Bottle feeding infants are associated with left-handedness , according to a new study from the University of Washington. The study found that the prevalence of left-handedness is lower among breastfed infants as compared to bottle-fed infants. This finding was identified in about 60,000 mother-infant pairs and accounted for known risk factors for handedness.
Controversy remains over whether breastfed and bottle-fed infants have distinct neurodevelopmental life courses . Breastfed infants have been reported to have increased righthandedness, increased intelligence, increased head circumference, decreased speech problems, and decreased multiple sclerosis. Breastfeeding also predicts handedness.
Breastfeeding increases gray matter volume
Reduced duration of breastfeeding is associated with a higher risk of multiple sclerosis in both Italian and Norwegian adult males. Association between breastfeeding and intelligence , educational attainment, and income at 30 years of age. Such associations have been interpreted as causal and explained on the biological basis that breastfeeding leads to increased myelinization and gray matter volume .
These same associations, however, have also been interpreted as spurious; a reflection of the inability to disentangle breastfeeding from confounders such as socio-economic factors and health awareness . The aim of this report was to initiate a systematic search for existing data sources to conduct individual-participant-data meta-analyzes on the association between breastfeeding and non-righthandedness.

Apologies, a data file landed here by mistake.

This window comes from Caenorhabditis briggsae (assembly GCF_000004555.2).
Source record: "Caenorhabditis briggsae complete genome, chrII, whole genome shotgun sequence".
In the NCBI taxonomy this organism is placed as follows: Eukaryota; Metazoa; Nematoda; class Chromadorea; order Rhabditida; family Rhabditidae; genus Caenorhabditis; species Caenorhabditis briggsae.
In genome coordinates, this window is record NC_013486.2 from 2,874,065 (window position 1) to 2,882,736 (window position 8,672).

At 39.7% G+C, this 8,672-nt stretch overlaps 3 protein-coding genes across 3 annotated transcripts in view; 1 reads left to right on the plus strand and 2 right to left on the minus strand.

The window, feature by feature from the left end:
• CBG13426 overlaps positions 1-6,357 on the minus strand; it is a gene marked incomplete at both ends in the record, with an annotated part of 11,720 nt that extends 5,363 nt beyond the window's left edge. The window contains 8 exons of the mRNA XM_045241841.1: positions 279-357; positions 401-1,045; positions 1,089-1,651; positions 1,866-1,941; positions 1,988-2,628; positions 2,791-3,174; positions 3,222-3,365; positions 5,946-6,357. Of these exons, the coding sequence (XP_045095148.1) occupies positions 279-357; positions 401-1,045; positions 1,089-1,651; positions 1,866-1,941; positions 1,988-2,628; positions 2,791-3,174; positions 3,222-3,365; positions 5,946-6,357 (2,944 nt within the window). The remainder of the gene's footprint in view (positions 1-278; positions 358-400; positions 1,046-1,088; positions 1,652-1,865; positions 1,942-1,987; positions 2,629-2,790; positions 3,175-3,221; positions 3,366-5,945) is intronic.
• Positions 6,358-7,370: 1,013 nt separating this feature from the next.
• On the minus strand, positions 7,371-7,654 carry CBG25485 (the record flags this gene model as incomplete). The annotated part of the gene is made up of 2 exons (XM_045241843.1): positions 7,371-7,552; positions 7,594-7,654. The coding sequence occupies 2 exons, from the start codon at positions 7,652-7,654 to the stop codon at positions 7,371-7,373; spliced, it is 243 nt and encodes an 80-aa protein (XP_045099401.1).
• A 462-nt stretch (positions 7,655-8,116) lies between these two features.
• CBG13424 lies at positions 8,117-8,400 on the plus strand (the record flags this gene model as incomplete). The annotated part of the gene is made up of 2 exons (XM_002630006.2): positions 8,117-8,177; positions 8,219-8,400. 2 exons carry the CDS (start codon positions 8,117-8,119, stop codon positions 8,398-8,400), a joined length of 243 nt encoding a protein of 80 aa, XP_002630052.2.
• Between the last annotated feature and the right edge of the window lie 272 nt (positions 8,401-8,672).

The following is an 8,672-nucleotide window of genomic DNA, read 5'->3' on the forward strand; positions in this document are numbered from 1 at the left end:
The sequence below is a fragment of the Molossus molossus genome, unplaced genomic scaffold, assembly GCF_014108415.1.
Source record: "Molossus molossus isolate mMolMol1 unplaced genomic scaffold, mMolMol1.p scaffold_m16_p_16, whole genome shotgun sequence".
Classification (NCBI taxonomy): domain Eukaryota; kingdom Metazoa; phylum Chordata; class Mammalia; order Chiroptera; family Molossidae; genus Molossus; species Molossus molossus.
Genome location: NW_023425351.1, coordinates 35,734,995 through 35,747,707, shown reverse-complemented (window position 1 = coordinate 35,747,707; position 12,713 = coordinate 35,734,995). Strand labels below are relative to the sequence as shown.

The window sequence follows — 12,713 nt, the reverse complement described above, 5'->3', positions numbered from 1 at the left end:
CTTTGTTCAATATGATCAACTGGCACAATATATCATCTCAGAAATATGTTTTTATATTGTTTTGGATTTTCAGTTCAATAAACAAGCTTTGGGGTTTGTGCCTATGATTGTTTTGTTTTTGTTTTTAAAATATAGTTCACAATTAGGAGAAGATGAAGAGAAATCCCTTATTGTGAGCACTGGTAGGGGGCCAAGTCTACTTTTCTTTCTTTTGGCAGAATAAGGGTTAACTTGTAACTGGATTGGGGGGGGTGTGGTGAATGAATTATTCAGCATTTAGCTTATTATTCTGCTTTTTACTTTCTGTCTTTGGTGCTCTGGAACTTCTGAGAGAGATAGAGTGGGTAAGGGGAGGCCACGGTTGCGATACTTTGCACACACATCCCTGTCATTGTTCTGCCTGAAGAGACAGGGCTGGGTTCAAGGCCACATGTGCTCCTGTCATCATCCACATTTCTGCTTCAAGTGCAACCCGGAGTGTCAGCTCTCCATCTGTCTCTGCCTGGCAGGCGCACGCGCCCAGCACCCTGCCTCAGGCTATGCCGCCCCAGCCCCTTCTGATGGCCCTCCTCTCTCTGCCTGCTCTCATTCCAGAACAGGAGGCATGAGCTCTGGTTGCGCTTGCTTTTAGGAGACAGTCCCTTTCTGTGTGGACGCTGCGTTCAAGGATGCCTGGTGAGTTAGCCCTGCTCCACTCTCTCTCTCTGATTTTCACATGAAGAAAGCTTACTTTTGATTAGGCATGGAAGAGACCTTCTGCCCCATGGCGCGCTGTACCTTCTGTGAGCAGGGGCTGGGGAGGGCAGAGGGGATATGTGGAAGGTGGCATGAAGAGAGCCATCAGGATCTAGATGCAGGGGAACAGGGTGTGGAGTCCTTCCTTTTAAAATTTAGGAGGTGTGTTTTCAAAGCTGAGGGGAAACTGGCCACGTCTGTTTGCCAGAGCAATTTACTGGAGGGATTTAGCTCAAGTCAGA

Breastfeeding optimizes the decision of brain
The results provide further insight into the development of complex brain functions which ultimately determine which side of the batter box the infant likely will choose. "We think breastfeeding optimizes the process that brain undergoes when solidifying handedness," said Philippe Hujoel, the study's author, a professor at the UW's School of Dentistry and an adjunct professor of epidemiology at the School of Public Health.
"That's important because it provides an independent line of evidence that breastfeeding may need to last six to nine months."
The study does not imply, however, that breastfeeding leads to right-handedness, Hujoel said. Handedness, if it is right-handed or left-handed, is set early in fetal life and is at least partially determined by genetics. The research does shed light on the region of the brain that controls handedness locates to one side of the brain, a process known as brain lateralization . Possibly, the research shows, breastfeeding optimizes this lateralization towards becoming right or left-handed.